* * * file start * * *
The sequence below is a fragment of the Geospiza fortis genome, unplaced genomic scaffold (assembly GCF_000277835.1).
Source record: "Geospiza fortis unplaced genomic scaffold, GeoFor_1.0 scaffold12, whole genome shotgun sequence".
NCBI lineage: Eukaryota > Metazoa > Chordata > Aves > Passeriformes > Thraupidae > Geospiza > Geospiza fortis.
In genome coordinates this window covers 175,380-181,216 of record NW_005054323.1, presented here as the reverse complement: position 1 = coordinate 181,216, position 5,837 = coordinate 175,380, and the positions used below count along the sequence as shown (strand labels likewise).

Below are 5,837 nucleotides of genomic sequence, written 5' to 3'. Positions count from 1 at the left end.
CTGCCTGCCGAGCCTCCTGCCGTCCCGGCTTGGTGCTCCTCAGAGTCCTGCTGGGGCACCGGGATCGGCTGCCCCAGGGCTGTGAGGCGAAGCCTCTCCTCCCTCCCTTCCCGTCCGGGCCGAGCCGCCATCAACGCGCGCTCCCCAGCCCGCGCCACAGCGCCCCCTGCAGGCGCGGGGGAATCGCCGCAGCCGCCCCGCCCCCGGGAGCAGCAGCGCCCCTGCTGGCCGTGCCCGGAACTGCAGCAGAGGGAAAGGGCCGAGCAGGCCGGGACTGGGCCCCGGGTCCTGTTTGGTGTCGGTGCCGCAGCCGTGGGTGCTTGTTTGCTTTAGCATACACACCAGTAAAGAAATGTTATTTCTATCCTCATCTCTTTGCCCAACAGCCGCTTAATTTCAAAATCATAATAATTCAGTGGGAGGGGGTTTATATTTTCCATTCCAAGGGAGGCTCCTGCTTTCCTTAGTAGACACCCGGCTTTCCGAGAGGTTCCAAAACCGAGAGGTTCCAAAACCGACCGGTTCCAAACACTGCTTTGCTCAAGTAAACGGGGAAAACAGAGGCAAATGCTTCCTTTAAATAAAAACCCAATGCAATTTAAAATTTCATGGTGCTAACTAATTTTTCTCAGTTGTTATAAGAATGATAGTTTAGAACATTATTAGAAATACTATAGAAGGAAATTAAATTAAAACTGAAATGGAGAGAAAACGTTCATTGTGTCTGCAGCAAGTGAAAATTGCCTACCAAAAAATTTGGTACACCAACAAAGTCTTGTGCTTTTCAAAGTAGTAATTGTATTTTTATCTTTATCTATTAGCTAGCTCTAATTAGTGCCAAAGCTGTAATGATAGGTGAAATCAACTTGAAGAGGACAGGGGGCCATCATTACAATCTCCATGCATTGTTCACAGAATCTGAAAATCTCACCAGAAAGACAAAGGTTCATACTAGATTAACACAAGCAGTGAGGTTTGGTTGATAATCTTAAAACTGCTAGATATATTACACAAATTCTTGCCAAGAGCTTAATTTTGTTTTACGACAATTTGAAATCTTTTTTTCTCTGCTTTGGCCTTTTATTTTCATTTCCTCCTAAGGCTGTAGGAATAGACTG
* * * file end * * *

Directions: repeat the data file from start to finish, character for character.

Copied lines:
The sequence below is a fragment of the Geospiza fortis genome, unplaced genomic scaffold (assembly GCF_000277835.1).
Source record: "Geospiza fortis unplaced genomic scaffold, GeoFor_1.0 scaffold12, whole genome shotgun sequence".
NCBI lineage: Eukaryota > Metazoa > Chordata > Aves > Passeriformes > Thraupidae > Geospiza > Geospiza fortis.
In genome coordinates this window covers 175,380-181,216 of record NW_005054323.1, presented here as the reverse complement: position 1 = coordinate 181,216, position 5,837 = coordinate 175,380, and the positions used below count along the sequence as shown (strand labels likewise).

Below are 5,837 nucleotides of genomic sequence, written 5' to 3'. Positions count from 1 at the left end.
CTGCCTGCCGAGCCTCCTGCCGTCCCGGCTTGGTGCTCCTCAGAGTCCTGCTGGGGCACCGGGATCGGCTGCCCCAGGGCTGTGAGGCGAAGCCTCTCCTCCCTCCCTTCCCGTCCGGGCCGAGCCGCCATCAACGCGCGCTCCCCAGCCCGCGCCACAGCGCCCCCTGCAGGCGCGGGGGAATCGCCGCAGCCGCCCCGCCCCCGGGAGCAGCAGCGCCCCTGCTGGCCGTGCCCGGAACTGCAGCAGAGGGAAAGGGCCGAGCAGGCCGGGACTGGGCCCCGGGTCCTGTTTGGTGTCGGTGCCGCAGCCGTGGGTGCTTGTTTGCTTTAGCATACACACCAGTAAAGAAATGTTATTTCTATCCTCATCTCTTTGCCCAACAGCCGCTTAATTTCAAAATCATAATAATTCAGTGGGAGGGGGTTTATATTTTCCATTCCAAGGGAGGCTCCTGCTTTCCTTAGTAGACACCCGGCTTTCCGAGAGGTTCCAAAACCGAGAGGTTCCAAAACCGACCGGTTCCAAACACTGCTTTGCTCAAGTAAACGGGGAAAACAGAGGCAAATGCTTCCTTTAAATAAAAACCCAATGCAATTTAAAATTTCATGGTGCTAACTAATTTTTCTCAGTTGTTATAAGAATGATAGTTTAGAACATTATTAGAAATACTATAGAAGGAAATTAAATTAAAACTGAAATGGAGAGAAAACGTTCATTGTGTCTGCAGCAAGTGAAAATTGCCTACCAAAAAATTTGGTACACCAACAAAGTCTTGTGCTTTTCAAAGTAGTAATTGTATTTTTATCTTTATCTATTAGCTAGCTCTAATTAGTGCCAAAGCTGTAATGATAGGTGAAATCAACTTGAAGAGGACAGGGGGCCATCATTACAATCTCCATGCATTGTTCACAGAATCTGAAAATCTCACCAGAAAGACAAAGGTTCATACTAGATTAACACAAGCAGTGAGGTTTGGTTGATAATCTTAAAACTGCTAGATATATTACACAAATTCTTGCCAAGAGCTTAATTTTGTTTTACGACAATTTGAAATCTTTTTTTCTCTGCTTTGGCCTTTTATTTTCATTTCCTCCTAAGGCTGTAGGAATAGACTG